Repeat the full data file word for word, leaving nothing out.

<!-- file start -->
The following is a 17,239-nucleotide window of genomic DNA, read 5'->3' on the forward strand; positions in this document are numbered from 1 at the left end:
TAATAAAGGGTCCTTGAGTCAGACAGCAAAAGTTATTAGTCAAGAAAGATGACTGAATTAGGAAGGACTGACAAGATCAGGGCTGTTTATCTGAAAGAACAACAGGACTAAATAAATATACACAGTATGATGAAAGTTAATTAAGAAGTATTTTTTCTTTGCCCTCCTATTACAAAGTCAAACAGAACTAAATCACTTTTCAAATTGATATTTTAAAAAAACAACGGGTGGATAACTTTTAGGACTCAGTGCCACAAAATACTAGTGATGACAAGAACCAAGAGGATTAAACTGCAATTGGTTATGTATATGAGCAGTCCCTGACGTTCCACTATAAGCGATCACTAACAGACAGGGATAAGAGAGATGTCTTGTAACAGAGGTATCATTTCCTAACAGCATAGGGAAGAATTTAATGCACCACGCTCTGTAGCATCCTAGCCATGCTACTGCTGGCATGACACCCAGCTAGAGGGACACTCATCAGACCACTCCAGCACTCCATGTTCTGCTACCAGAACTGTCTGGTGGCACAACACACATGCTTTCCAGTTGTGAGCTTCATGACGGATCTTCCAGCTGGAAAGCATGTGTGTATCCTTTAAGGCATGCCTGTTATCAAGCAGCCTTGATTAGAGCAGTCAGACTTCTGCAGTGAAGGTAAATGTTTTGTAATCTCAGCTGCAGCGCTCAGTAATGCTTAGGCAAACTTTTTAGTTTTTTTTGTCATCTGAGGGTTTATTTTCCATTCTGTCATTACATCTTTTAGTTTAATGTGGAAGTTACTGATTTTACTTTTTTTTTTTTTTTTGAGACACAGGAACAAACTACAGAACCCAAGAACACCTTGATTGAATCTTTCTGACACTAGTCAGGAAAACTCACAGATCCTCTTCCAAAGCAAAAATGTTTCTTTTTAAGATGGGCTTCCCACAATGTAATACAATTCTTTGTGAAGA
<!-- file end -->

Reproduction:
The following is a 17,239-nucleotide window of genomic DNA, read 5'->3' on the forward strand; positions in this document are numbered from 1 at the left end:
TAATAAAGGGTCCTTGAGTCAGACAGCAAAAGTTATTAGTCAAGAAAGATGACTGAATTAGGAAGGACTGACAAGATCAGGGCTGTTTATCTGAAAGAACAACAGGACTAAATAAATATACACAGTATGATGAAAGTTAATTAAGAAGTATTTTTTCTTTGCCCTCCTATTACAAAGTCAAACAGAACTAAATCACTTTTCAAATTGATATTTTAAAAAAACAACGGGTGGATAACTTTTAGGACTCAGTGCCACAAAATACTAGTGATGACAAGAACCAAGAGGATTAAACTGCAATTGGTTATGTATATGAGCAGTCCCTGACGTTCCACTATAAGCGATCACTAACAGACAGGGATAAGAGAGATGTCTTGTAACAGAGGTATCATTTCCTAACAGCATAGGGAAGAATTTAATGCACCACGCTCTGTAGCATCCTAGCCATGCTACTGCTGGCATGACACCCAGCTAGAGGGACACTCATCAGACCACTCCAGCACTCCATGTTCTGCTACCAGAACTGTCTGGTGGCACAACACACATGCTTTCCAGTTGTGAGCTTCATGACGGATCTTCCAGCTGGAAAGCATGTGTGTATCCTTTAAGGCATGCCTGTTATCAAGCAGCCTTGATTAGAGCAGTCAGACTTCTGCAGTGAAGGTAAATGTTTTGTAATCTCAGCTGCAGCGCTCAGTAATGCTTAGGCAAACTTTTTAGTTTTTTTTGTCATCTGAGGGTTTATTTTCCATTCTGTCATTACATCTTTTAGTTTAATGTGGAAGTTACTGATTTTACTTTTTTTTTTTTTTTTGAGACACAGGAACAAACTACAGAACCCAAGAACACCTTGATTGAATCTTTCTGACACTAGTCAGGAAAACTCACAGATCCTCTTCCAAAGCAAAAATGTTTCTTTTTAAGATGGGCTTCCCACAATGTAATACAATTCTTTGTGAAGA